Dylan Bundy's Reincarnation Gives Angels Much-Needed Rotation Ace
ANAHEIM—When the Orioles drafted Dylan Bundy fourth overall in the 2011 draft, the celebrated Oklahoma prep was expected to contend for Cy Young Awards in the years to come.
Nine years later, after a winding and circuitous route, it appears that might finally be happening.
Bundy pitched seven shutout innings with 10 strikeouts to lift the Angels to a 6-0 win over the Athletics on Tuesday night. The outing followed a complete game with 10 strikeouts in Bundy’s previous start, which was preceded by back-to-back quality starts to open the season.
The 27-year-old righthander has a 1.57 ERA, tied for fourth in the American League. He leads the AL in innings pitched (28.2) and WHIP (0.63) and ranks second in strikeouts (35) and opponent’s batting average (.150). He has 35 strikeouts against just three walks, the AL’s second-best strikeout-to-walk ratio.
“Even from the side, when you’re standing at the field level, it’s the real deal,” Angels manager Joe Maddon said. “The pitches are real sharp, the swings are not good and the takes are bad. You see that kind of performance and his total package, the competitive nature, the way he’s processing everything he’s doing right now, I don’t know the last time he pitched this well.”
Bundy no longer resembles the pitcher who touched 100 mph in high school and was hailed as the Orioles best homegrown pitching prospect since Mike Mussina. He won Baseball America’s High School Player of the Year award in 2011 and reached the majors the following year as a 19-year old, but an elbow injury that required Tommy John surgery cost him the entire 2013 season and most of 2014. A shoulder injury followed in 2015 and pushed his return to the majors back another year.
Bundy made it back to the majors in 2016, but he wasn’t the same. His famed 94-100 mph fastball progressively ticked down every year until it became 90-93. He led the American League in losses in 2018 and allowed 41 home runs, the most in the majors.
When the Orioles traded him to the Angels last offseason for four marginal prospects, he left Baltimore with a 4.67 ERA and more hits allowed (611) than strikeouts (602) in just over four full seasons.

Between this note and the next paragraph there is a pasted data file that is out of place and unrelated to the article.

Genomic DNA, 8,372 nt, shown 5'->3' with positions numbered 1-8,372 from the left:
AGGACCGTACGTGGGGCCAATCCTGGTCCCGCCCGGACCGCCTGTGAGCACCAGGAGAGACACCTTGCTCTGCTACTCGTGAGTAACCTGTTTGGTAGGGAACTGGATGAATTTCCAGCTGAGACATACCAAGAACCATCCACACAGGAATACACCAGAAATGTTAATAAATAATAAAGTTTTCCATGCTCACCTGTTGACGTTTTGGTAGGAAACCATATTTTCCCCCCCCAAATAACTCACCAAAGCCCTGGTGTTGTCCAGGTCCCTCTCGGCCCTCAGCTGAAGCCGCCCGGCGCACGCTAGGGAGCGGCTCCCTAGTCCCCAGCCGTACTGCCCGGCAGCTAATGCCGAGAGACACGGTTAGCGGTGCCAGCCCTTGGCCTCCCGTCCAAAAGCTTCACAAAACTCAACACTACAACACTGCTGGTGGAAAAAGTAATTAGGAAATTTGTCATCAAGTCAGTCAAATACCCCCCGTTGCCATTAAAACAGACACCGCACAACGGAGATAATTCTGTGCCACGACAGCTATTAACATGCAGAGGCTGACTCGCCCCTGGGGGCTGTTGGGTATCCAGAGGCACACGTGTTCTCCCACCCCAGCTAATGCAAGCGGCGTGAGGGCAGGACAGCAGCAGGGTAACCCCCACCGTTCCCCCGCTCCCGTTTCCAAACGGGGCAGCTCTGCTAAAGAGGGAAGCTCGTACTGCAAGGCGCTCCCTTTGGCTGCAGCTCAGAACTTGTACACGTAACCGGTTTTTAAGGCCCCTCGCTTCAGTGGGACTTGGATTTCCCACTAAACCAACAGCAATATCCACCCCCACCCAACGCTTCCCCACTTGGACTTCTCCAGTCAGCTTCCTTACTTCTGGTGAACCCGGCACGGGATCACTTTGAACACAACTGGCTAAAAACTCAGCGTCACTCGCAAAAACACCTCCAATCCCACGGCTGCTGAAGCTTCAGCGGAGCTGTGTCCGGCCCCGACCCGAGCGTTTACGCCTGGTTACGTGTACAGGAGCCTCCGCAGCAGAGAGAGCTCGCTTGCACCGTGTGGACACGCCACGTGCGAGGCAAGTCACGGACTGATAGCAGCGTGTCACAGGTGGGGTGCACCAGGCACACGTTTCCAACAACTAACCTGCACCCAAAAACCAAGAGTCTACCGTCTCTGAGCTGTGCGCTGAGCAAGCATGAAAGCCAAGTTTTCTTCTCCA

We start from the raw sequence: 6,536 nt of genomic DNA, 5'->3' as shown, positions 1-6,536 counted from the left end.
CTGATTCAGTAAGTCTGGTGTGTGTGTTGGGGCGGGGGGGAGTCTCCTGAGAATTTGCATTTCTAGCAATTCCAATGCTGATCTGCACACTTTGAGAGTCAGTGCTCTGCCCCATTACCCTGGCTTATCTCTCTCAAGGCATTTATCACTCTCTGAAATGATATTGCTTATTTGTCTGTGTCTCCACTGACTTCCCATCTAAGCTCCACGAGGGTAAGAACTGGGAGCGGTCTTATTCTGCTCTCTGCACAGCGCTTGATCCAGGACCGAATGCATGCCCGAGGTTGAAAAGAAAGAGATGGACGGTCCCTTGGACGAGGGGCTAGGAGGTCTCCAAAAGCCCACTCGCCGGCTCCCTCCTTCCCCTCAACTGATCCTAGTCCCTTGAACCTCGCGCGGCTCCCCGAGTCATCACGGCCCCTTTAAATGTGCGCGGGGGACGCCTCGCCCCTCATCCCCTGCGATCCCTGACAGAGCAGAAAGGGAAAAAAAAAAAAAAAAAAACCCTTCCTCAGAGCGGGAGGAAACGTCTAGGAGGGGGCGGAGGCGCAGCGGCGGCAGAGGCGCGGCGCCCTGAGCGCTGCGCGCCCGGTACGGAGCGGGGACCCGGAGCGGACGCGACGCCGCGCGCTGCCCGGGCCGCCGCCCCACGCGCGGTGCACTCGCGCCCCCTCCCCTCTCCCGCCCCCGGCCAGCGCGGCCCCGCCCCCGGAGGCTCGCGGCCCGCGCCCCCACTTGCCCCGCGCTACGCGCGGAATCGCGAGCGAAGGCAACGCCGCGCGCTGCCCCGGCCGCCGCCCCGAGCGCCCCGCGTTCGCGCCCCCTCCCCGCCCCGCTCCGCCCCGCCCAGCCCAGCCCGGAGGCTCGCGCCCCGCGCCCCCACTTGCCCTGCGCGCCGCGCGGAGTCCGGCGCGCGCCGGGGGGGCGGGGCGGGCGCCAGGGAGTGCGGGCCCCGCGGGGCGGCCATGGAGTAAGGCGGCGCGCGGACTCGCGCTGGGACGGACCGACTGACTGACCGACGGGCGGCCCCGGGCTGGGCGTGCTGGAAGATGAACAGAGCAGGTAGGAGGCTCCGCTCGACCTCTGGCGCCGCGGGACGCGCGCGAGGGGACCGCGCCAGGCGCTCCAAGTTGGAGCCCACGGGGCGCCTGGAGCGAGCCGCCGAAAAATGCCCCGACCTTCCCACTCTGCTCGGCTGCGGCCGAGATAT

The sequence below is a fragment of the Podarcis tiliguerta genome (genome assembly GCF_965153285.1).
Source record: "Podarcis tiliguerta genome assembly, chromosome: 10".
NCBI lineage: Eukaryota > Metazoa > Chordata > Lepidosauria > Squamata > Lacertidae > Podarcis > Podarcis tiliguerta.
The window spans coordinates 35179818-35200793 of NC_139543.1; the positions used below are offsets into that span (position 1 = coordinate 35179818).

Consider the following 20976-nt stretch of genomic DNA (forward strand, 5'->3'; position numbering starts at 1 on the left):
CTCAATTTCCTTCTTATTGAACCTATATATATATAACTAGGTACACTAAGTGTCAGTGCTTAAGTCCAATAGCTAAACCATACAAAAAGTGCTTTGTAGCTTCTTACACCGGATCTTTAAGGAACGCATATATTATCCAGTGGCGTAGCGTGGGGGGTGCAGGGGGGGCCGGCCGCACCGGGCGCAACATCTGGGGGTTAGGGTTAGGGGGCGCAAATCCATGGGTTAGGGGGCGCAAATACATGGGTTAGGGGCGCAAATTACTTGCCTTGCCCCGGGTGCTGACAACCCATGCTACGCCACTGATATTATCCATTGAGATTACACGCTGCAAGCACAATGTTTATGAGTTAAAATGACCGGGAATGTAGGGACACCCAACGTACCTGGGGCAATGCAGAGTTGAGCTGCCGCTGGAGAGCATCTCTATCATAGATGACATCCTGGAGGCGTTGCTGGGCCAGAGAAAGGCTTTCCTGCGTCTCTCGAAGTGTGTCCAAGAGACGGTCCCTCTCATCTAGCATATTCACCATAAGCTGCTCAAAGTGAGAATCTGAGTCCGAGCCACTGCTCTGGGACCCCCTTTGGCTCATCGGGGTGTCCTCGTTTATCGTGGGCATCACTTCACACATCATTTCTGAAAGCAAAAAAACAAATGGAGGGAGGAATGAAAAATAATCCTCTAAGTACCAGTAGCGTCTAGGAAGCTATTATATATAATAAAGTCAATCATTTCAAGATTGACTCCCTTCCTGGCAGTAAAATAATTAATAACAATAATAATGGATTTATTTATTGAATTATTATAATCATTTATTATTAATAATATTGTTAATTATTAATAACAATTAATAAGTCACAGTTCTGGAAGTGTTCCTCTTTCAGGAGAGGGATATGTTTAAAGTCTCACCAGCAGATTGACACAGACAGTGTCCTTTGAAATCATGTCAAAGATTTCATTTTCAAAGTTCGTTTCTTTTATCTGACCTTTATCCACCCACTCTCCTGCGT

The Angels, however, saw underlying reasons for hope. While Bundy’s fastball velocity declined, he sharpened his slider into an elite pitch, limiting opponents to a sub-.180 batting average against it every season since 2017. He struck out at least a batter per inning the last two seasons while keeping his walk rate around the league average or below it. He pitched deep into games and quietly appeared to have a breakthrough at the end of last year.
Slowly, and with plenty of bumps and bruises, Bundy was learning how to pitch with his reduced stuff.
“It just kind of happened over time,” Bundy said. “Over the years the velo kept kind of creeping down a little bit and I kind of started throwing a little bit more offspeed pitches. Learning how to locate them and then also bury them or throw them off the plate or inside or whatever for a strikeout or weaker contact. It just kind of happened over four or five years.”
Now, he’s figured out the mix that works for him. Bundy has decreased his fastball usage from 42 percent last year to 32 percent his year and replaced it by throwing his slider, changeup and curveball all more often, according to Baseball Savant.
Once a power pitcher, he reinvented himself as a change-of-speeds artist.
“The big thing about that is the command,” Maddon said. “If you do that without command or you hang pitches, you’re going to get banged pretty well. It’s just they’re that sharp and he has a variety that are sharp. Curve above-average, slider above-average, changeup above-average. Then the fastball you’re going to grade out 91-92 mph, in today’s game that’s about average, but it plays up because of the command of his other pitches.
“That’s what you’re seeing and you’re seeing a very confident young man, too. All those things in place, I really believe he can sustain it.”
Maddon has reason to believe Bundy can sustain it because he’s seen it before. Maddon was the Cubs manager when Jake Arrieta won the National League Cy Young Award in 2015, two years after the Orioles traded him to Chicago with a career 5.46 ERA.
“Little bit different pitchers in a sense stuff-wise, but both had great makeup,” Maddon said. “That’s a tough ballpark there to pitch at Camden (Yards) and the AL East can be more hitter friendly than pitcher friendly. But I also like pitchers who have grown up in the AL East because when you learn your craft in the AL East, you have to learn how to get hitters out within the strike zone. Normally there’s not a lot of chase, so it’s a great proving ground, and I think that maybe benefitted both of these guys.”
The Angels are now reaping the rewards. Bundy, by any measure, has been one of the American League’s elite pitchers and a panacea for an Angels rotation that has otherwise struggled to pitch deep in games.
It didn’t happen when, where or how it was expected, but Bundy’s prospect predictions of Cy Young Award contention appear to be materializing.
“There’s going be bumps and bruises wherever you play,” Bundy said. “I think you try to keep an even-keeled line. Not get too high, not get too low. Just enjoy the highs and don’t get too down on the lows. I’m doing what I’m doing and just trying to give the team a chance to win.”